In closing, I want to thank my high-school class for coming to the funeral. I turned around and all 16 were there. I was deeply touched and have never forgotten. I thank each of them. Their presence began a long journey of healing.

Sunday, February 22, 2015

A Four Year Old and Grandparent's Day

   This coming Thursday, we attend Anna's preschool Grandparent's Day. I have been wondering what runs through her mind. For example, I have already planned my wardrobe! I doubt she's given a second thought to clothes. It's the same with other issues. She won't  ruminate on impressing us with gestures. If she does, her actions will be spontaneous. The same is true for apprehension about what we'll think of her,  how she looks,  how she cuts things out, or if we're going to like her art work. She's too busy living to touch on superficial worries. I'm not even sure she knows we plan to attend. For certain, she would have no idea about snacks or how long we're staying, though school only lasts for two hours, I think.
    I'm curious about what we'll do during that time. It could be that the kids are planning a skit or singing songs. I've heard her sing in church, and she seems to have no qualms. She might glance at us, but she doesn't seem blown away by our presence. If anyone has anxiety, it's me. In case you wonder why, it's the computer. If they are using one, I'm boggled by all the skills a four years old knows. At Christmas time, when leaving our house, Anna yelled out, "Mom, did you remember to pack my upload?!" I couldn't help but wonder what she was talking about. As it was, she was referring to  a Christmas gift- a game she got to play on the computer.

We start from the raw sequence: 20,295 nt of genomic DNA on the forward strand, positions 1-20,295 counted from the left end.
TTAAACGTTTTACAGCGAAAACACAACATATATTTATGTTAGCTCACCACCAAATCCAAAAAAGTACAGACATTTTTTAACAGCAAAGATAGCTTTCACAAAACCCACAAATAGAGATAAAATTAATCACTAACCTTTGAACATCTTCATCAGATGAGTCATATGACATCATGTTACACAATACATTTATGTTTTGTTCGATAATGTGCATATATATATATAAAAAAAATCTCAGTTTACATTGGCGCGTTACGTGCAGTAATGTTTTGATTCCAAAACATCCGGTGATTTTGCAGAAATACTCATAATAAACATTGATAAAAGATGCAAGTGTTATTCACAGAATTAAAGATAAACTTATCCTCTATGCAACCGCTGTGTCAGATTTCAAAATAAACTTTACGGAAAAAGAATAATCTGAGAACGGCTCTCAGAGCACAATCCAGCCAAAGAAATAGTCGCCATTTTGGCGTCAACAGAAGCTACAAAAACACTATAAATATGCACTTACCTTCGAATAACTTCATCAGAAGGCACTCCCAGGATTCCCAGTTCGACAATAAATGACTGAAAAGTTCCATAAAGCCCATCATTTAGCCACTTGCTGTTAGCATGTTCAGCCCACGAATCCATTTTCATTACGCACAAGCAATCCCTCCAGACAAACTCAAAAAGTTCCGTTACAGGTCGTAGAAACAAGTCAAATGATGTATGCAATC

I felt undone. She knows more about the computer than I do. When I was four life was all about my baby doll and doll dishes. That's as far as I'd gotten. All of this new "early learning" sort of intimidates me. Oh well. Regardless, she'll charm Grandpa and me beyond anything we can imagine because that's what grand kids do so effortlessly. I can hardly with to go. I hope she'll approve of my black velvet pants and a top with a red jacket. Signing off...Grandma

Saturday, July 19, 2014

Loving Life- Low Maintenance Style

I sit here on this sparkling summer day and think about Love. Don't take me wrong. It's not about that kind of love but love about being alive. It's about the little things like summer at the cabin, the mother goose with her babies floating through the water. A deer that stopped and  looked both ways as I crossed the country bridge. Or the mother cat with the kittens. She's wild and had moved them at least two times. I know she's hungry and stressed. Will there be enough mice while I'm gone for a few days. I feed her.

My love isn't high maintenance. I've been there and while it's nice to be free from financial worry, I've never been a big spender. Of course, I write, and this cabin on the Little Blue provides my needs. For me, love is about the birds out on the feeder. The male cardinals feeds the females a seed to regurgitate for her babies.  How romantic! Or the wood peckers. We have three varieties of those red headed beauties. Even the cranky blue jay adds color. Along with those, we have the wild turkeys strutting down the road, slowing you up.Just across the way we have a 100 year old farmhouse along with a barn that's of the same vintage. The house has wanes-coating and a room upstairs where I can write. It's perfect for poetry.

Then to top it of that, we got a golf cart and an old boat on sale. The granddaughters come out here and ride over by the walking bridge. Better yet, little Anna and I took a walk the other night and went past the bucolic cabins that were built in the late 1800's when ferry boats brought people up the river to dance at the lodge or go into Crete Nebraska, a small college town.  Robert Taylor went to school here.(Doane College).
I hear about depression. Money is often an issue or self-image. I've been there, but for me, love isn't money, and love need not cost a bundle. Find your niche whatever it is. For me this is enough.